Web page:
Options worth splurging on: Unsure.
3. Chevrolet SS
Base price: $43,475
Fuel economy: 14 miles per gallon city, 21 miles per gallon highway.
Pros and cons: The biggest pro is that this is a rear-wheel drive, V8 powered sedan, for well under $50K. Few others can claim they have a car of that nature in their stable, giving the GM’s (NYSE:GM) Chevrolet SS a fairly open market to take advantage of. On the downside, some have derided it for being rather pricey, and with that kind of power, the SS is going to be a thirsty one — and you’ll be on the hook for the $1,300 gas guzzler tax.
Options worth splurging on: Chevy doesn’t offer a whole lot of options for the SS. In fact, you can choose a full size spare tire and wheel ($500) and a power sunroof ($900), but that’s it.
4. Dodge Charger SRT
Base price: $44,385
Fuel economy: 14 miles per gallon city, 23 miles per gallon highway.
Pros and cons: If there’s any car giving the SS a run for its money, it would be the 470 horsepower Fiat’s (FIATY.PK) Doge Charger SRT. For pros, look for big power, big noise, and big attitude — Car & Driver described it as a bruiser, and we’re inclined to agree. Again, like the SS, it’s going to consume a lot of fuel, even when the pedal isn’t be pushed through the floorboard; Car & Driver also pointed to its “brutal” ride, noted that it feels massive, has muted steering, and can get expensive.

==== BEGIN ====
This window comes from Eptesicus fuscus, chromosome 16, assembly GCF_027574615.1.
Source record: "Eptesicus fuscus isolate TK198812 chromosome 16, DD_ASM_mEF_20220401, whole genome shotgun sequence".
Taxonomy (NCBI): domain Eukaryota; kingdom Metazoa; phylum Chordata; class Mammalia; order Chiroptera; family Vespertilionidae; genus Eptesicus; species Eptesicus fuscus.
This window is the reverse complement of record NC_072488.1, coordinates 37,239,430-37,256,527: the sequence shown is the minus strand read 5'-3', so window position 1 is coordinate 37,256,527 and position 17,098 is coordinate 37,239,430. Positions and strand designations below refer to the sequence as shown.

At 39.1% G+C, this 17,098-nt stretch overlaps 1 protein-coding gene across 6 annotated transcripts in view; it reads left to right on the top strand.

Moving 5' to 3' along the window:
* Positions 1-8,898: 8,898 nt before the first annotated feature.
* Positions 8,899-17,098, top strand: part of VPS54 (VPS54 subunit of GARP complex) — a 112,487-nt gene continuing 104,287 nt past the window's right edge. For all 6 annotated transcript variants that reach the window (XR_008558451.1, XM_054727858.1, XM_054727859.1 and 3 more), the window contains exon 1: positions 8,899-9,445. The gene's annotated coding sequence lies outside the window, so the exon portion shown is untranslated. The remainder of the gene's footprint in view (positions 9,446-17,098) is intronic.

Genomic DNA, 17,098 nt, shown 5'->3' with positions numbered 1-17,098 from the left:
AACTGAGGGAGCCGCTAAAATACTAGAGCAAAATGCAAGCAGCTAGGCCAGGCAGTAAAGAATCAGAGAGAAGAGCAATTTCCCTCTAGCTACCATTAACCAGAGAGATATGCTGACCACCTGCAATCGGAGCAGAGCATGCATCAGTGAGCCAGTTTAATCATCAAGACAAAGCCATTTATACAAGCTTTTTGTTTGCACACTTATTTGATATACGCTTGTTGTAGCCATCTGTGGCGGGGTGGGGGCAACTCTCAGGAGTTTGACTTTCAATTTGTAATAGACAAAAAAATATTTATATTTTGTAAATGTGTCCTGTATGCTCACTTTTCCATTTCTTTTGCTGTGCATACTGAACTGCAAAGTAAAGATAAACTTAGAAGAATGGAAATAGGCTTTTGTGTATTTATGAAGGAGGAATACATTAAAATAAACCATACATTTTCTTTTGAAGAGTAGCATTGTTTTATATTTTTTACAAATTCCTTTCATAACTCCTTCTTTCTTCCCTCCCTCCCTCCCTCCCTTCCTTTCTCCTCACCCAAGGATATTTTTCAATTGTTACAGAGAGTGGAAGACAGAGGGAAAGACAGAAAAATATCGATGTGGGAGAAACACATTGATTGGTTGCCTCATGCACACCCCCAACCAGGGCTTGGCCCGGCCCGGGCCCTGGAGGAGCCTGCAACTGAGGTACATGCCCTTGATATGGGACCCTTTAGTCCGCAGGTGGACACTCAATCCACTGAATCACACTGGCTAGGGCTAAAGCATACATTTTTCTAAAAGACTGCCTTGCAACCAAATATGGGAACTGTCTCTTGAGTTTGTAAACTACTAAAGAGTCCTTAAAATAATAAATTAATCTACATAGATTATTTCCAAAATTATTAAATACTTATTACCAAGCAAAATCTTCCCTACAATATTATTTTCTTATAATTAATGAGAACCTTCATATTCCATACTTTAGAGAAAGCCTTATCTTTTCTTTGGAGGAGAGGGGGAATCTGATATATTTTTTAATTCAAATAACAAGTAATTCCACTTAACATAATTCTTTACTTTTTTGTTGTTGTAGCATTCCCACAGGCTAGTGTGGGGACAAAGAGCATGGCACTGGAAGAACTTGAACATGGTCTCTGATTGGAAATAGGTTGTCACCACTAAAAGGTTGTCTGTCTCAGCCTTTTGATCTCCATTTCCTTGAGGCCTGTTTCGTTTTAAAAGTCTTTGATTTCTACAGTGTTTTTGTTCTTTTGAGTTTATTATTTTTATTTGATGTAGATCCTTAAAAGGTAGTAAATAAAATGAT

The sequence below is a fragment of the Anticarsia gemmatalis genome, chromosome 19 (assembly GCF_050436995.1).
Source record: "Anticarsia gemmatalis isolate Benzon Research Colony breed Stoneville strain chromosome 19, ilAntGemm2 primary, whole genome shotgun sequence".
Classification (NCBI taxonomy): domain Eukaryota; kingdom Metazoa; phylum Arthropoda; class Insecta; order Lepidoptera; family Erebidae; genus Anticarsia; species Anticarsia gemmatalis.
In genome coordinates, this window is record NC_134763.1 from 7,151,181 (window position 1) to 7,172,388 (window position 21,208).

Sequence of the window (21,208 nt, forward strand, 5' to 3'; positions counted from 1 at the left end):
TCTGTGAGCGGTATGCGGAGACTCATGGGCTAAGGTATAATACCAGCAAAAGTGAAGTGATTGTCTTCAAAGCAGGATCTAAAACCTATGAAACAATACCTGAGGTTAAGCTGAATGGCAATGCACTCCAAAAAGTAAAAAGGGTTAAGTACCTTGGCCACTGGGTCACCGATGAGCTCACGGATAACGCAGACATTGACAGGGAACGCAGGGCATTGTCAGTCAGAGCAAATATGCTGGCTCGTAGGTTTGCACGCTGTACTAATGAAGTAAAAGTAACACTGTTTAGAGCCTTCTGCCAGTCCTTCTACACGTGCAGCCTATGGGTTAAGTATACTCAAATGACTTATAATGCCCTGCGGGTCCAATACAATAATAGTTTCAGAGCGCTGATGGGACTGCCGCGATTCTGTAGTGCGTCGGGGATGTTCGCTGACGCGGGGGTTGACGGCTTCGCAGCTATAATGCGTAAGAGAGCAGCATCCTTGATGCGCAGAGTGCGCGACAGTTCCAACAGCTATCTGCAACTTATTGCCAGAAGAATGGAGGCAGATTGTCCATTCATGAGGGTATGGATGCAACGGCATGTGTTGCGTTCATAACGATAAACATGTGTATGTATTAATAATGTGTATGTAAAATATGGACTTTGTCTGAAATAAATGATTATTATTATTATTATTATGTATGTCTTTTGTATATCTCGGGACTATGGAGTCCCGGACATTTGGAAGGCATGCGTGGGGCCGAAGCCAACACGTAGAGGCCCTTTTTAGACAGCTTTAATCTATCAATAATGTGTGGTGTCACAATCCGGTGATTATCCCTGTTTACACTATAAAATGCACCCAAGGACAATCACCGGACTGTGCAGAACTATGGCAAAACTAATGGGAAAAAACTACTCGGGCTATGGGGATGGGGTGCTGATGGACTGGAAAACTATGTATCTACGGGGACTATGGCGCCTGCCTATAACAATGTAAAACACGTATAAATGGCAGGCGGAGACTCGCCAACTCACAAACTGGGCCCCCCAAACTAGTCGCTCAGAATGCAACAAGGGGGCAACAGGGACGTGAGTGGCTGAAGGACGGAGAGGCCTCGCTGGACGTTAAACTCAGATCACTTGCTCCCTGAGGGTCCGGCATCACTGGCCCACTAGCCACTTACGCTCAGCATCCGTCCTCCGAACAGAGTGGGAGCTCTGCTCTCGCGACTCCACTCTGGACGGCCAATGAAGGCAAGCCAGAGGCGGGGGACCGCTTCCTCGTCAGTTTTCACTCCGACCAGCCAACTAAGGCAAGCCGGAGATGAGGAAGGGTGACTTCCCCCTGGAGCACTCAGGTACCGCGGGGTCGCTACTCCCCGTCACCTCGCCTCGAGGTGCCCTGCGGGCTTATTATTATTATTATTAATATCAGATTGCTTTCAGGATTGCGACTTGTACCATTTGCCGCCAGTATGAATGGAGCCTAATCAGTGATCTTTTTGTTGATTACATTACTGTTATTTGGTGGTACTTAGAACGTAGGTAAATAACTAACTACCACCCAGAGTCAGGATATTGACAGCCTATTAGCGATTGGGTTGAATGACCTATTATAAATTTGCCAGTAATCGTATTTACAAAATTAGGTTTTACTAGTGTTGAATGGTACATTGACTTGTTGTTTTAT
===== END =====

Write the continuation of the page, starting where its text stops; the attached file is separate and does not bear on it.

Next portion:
Options worth splurging on: Dodge offers lots of convenience features for the Charger SRT, but that isn’t what this car is about. However, for those on highway often, the adaptive cruise control and forward collision systems ($795) wouldn’t be a bad idea.
5. Ford Taurus SHO
Base price: $39,980
Fuel economy: 17 miles per gallon city, 25 miles per gallon highway.
Pros and cons: The Ford (NYSE:F) Taurus SHO is the sleeper unit of the Taurus family; while the Charger and SS are big, loud, brash sedans, the Taurus is far more reserved and refined, though admittedly less powerful. It produces 365 horsepower from a twin-turbo EcoBoost V6, which puts it more in line with the Audi. The Taurus is more for drivers who seek out comfort first, but have the power on tap when they want it; it’s also a larger sedan. It also comes standard with all-wheel drive, so that’s nice.
Options worth splurging on: We’d go with the SHO Performance Package ($1,995) that offers better brake pads, improved shocks, springs, stabilizer bars and rear suspension, bigger brake rotors, and 20-inch rims, among other things.